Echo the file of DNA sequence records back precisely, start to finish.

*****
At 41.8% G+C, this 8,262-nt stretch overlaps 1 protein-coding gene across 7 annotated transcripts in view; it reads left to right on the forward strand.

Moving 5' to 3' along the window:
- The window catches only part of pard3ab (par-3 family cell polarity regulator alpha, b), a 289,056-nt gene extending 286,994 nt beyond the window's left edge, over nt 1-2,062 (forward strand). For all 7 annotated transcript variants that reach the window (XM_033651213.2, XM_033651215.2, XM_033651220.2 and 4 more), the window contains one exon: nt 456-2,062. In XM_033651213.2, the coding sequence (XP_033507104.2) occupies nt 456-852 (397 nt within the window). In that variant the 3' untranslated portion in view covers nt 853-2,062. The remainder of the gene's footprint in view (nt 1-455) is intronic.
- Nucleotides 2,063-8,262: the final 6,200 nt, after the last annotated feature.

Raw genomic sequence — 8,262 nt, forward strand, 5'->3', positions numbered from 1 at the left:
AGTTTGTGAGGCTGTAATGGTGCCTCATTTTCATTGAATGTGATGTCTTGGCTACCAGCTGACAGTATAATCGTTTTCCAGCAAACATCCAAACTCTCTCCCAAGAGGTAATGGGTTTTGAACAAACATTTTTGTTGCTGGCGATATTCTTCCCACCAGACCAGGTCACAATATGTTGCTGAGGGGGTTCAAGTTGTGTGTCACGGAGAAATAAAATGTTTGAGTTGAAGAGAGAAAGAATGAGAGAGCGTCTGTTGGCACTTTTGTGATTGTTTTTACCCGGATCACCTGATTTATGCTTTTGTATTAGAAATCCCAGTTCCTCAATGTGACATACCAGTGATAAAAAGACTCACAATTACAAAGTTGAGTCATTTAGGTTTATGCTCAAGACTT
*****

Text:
At 41.8% G+C, this 8,262-nt stretch overlaps 1 protein-coding gene across 7 annotated transcripts in view; it reads left to right on the forward strand.

Moving 5' to 3' along the window:
- The window catches only part of pard3ab (par-3 family cell polarity regulator alpha, b), a 289,056-nt gene extending 286,994 nt beyond the window's left edge, over nt 1-2,062 (forward strand). For all 7 annotated transcript variants that reach the window (XM_033651213.2, XM_033651215.2, XM_033651220.2 and 4 more), the window contains one exon: nt 456-2,062. In XM_033651213.2, the coding sequence (XP_033507104.2) occupies nt 456-852 (397 nt within the window). In that variant the 3' untranslated portion in view covers nt 853-2,062. The remainder of the gene's footprint in view (nt 1-455) is intronic.
- Nucleotides 2,063-8,262: the final 6,200 nt, after the last annotated feature.

Raw genomic sequence — 8,262 nt, forward strand, 5'->3', positions numbered from 1 at the left:
AGTTTGTGAGGCTGTAATGGTGCCTCATTTTCATTGAATGTGATGTCTTGGCTACCAGCTGACAGTATAATCGTTTTCCAGCAAACATCCAAACTCTCTCCCAAGAGGTAATGGGTTTTGAACAAACATTTTTGTTGCTGGCGATATTCTTCCCACCAGACCAGGTCACAATATGTTGCTGAGGGGGTTCAAGTTGTGTGTCACGGAGAAATAAAATGTTTGAGTTGAAGAGAGAAAGAATGAGAGAGCGTCTGTTGGCACTTTTGTGATTGTTTTTACCCGGATCACCTGATTTATGCTTTTGTATTAGAAATCCCAGTTCCTCAATGTGACATACCAGTGATAAAAAGACTCACAATTACAAAGTTGAGTCATTTAGGTTTATGCTCAAGACTT